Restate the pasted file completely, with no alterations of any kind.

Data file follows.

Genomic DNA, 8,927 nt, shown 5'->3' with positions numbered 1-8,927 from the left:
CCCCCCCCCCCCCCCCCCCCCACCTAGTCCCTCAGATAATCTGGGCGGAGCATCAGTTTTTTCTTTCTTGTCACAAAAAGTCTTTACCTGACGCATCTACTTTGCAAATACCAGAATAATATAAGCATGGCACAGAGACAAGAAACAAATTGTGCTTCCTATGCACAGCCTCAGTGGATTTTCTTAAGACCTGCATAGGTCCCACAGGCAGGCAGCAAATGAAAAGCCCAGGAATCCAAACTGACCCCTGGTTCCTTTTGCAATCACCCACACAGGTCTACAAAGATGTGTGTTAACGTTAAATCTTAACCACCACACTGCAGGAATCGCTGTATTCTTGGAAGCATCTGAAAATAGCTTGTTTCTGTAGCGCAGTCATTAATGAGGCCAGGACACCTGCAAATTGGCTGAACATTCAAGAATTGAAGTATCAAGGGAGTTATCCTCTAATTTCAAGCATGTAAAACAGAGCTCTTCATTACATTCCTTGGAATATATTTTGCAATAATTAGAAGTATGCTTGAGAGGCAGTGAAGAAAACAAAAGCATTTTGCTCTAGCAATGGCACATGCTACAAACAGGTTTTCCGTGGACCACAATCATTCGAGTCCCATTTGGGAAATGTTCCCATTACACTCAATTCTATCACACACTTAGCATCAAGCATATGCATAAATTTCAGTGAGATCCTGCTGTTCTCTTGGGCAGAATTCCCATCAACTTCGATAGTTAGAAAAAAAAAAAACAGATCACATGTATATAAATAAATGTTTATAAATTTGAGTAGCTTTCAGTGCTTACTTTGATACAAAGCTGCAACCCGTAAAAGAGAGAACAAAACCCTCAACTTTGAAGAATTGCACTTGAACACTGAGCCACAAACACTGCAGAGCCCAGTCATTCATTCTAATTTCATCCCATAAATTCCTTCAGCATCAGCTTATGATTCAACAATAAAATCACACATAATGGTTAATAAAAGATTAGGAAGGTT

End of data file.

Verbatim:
Genomic DNA, 8,927 nt, shown 5'->3' with positions numbered 1-8,927 from the left:
CCCCCCCCCCCCCCCCCCCCCACCTAGTCCCTCAGATAATCTGGGCGGAGCATCAGTTTTTTCTTTCTTGTCACAAAAAGTCTTTACCTGACGCATCTACTTTGCAAATACCAGAATAATATAAGCATGGCACAGAGACAAGAAACAAATTGTGCTTCCTATGCACAGCCTCAGTGGATTTTCTTAAGACCTGCATAGGTCCCACAGGCAGGCAGCAAATGAAAAGCCCAGGAATCCAAACTGACCCCTGGTTCCTTTTGCAATCACCCACACAGGTCTACAAAGATGTGTGTTAACGTTAAATCTTAACCACCACACTGCAGGAATCGCTGTATTCTTGGAAGCATCTGAAAATAGCTTGTTTCTGTAGCGCAGTCATTAATGAGGCCAGGACACCTGCAAATTGGCTGAACATTCAAGAATTGAAGTATCAAGGGAGTTATCCTCTAATTTCAAGCATGTAAAACAGAGCTCTTCATTACATTCCTTGGAATATATTTTGCAATAATTAGAAGTATGCTTGAGAGGCAGTGAAGAAAACAAAAGCATTTTGCTCTAGCAATGGCACATGCTACAAACAGGTTTTCCGTGGACCACAATCATTCGAGTCCCATTTGGGAAATGTTCCCATTACACTCAATTCTATCACACACTTAGCATCAAGCATATGCATAAATTTCAGTGAGATCCTGCTGTTCTCTTGGGCAGAATTCCCATCAACTTCGATAGTTAGAAAAAAAAAAAACAGATCACATGTATATAAATAAATGTTTATAAATTTGAGTAGCTTTCAGTGCTTACTTTGATACAAAGCTGCAACCCGTAAAAGAGAGAACAAAACCCTCAACTTTGAAGAATTGCACTTGAACACTGAGCCACAAACACTGCAGAGCCCAGTCATTCATTCTAATTTCATCCCATAAATTCCTTCAGCATCAGCTTATGATTCAACAATAAAATCACACATAATGGTTAATAAAAGATTAGGAAGGTT